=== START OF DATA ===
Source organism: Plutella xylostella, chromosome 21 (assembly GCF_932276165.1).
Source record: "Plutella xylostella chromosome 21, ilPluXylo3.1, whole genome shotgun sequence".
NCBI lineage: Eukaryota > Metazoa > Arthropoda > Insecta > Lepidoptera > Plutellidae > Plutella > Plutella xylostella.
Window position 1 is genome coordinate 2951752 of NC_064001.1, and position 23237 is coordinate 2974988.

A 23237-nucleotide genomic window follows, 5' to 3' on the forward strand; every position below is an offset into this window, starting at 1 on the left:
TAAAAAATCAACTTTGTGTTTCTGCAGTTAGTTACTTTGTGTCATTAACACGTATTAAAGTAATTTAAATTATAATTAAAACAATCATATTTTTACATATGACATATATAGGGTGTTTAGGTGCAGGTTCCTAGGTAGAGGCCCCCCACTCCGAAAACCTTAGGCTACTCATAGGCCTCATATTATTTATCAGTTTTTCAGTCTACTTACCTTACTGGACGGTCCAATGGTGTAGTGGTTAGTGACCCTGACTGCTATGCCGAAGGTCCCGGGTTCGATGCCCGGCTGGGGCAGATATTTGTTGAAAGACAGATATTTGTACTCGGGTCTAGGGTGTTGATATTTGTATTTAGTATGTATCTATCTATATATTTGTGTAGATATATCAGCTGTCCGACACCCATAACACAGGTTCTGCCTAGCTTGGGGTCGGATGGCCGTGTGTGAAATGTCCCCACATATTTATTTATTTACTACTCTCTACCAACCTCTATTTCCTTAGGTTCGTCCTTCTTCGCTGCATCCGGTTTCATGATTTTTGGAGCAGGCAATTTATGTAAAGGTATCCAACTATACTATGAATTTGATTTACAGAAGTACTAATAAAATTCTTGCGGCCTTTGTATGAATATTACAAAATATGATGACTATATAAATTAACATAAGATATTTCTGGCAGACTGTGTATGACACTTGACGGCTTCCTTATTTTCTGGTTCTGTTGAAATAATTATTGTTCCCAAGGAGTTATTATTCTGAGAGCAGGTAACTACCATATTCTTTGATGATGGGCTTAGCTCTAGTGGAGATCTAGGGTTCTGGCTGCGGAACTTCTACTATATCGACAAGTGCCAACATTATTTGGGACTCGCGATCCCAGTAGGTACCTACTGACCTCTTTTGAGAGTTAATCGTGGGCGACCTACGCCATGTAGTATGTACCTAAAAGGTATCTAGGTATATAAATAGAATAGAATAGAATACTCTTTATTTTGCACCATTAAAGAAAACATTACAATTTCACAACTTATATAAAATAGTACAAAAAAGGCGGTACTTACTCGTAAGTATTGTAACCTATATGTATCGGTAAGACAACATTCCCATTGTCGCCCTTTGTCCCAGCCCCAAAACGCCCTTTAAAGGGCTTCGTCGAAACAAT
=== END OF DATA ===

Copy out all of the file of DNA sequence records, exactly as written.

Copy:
Source organism: Plutella xylostella, chromosome 21 (assembly GCF_932276165.1).
Source record: "Plutella xylostella chromosome 21, ilPluXylo3.1, whole genome shotgun sequence".
NCBI lineage: Eukaryota > Metazoa > Arthropoda > Insecta > Lepidoptera > Plutellidae > Plutella > Plutella xylostella.
Window position 1 is genome coordinate 2951752 of NC_064001.1, and position 23237 is coordinate 2974988.

A 23237-nucleotide genomic window follows, 5' to 3' on the forward strand; every position below is an offset into this window, starting at 1 on the left:
TAAAAAATCAACTTTGTGTTTCTGCAGTTAGTTACTTTGTGTCATTAACACGTATTAAAGTAATTTAAATTATAATTAAAACAATCATATTTTTACATATGACATATATAGGGTGTTTAGGTGCAGGTTCCTAGGTAGAGGCCCCCCACTCCGAAAACCTTAGGCTACTCATAGGCCTCATATTATTTATCAGTTTTTCAGTCTACTTACCTTACTGGACGGTCCAATGGTGTAGTGGTTAGTGACCCTGACTGCTATGCCGAAGGTCCCGGGTTCGATGCCCGGCTGGGGCAGATATTTGTTGAAAGACAGATATTTGTACTCGGGTCTAGGGTGTTGATATTTGTATTTAGTATGTATCTATCTATATATTTGTGTAGATATATCAGCTGTCCGACACCCATAACACAGGTTCTGCCTAGCTTGGGGTCGGATGGCCGTGTGTGAAATGTCCCCACATATTTATTTATTTACTACTCTCTACCAACCTCTATTTCCTTAGGTTCGTCCTTCTTCGCTGCATCCGGTTTCATGATTTTTGGAGCAGGCAATTTATGTAAAGGTATCCAACTATACTATGAATTTGATTTACAGAAGTACTAATAAAATTCTTGCGGCCTTTGTATGAATATTACAAAATATGATGACTATATAAATTAACATAAGATATTTCTGGCAGACTGTGTATGACACTTGACGGCTTCCTTATTTTCTGGTTCTGTTGAAATAATTATTGTTCCCAAGGAGTTATTATTCTGAGAGCAGGTAACTACCATATTCTTTGATGATGGGCTTAGCTCTAGTGGAGATCTAGGGTTCTGGCTGCGGAACTTCTACTATATCGACAAGTGCCAACATTATTTGGGACTCGCGATCCCAGTAGGTACCTACTGACCTCTTTTGAGAGTTAATCGTGGGCGACCTACGCCATGTAGTATGTACCTAAAAGGTATCTAGGTATATAAATAGAATAGAATAGAATACTCTTTATTTTGCACCATTAAAGAAAACATTACAATTTCACAACTTATATAAAATAGTACAAAAAAGGCGGTACTTACTCGTAAGTATTGTAACCTATATGTATCGGTAAGACAACATTCCCATTGTCGCCCTTTGTCCCAGCCCCAAAACGCCCTTTAAAGGGCTTCGTCGAAACAAT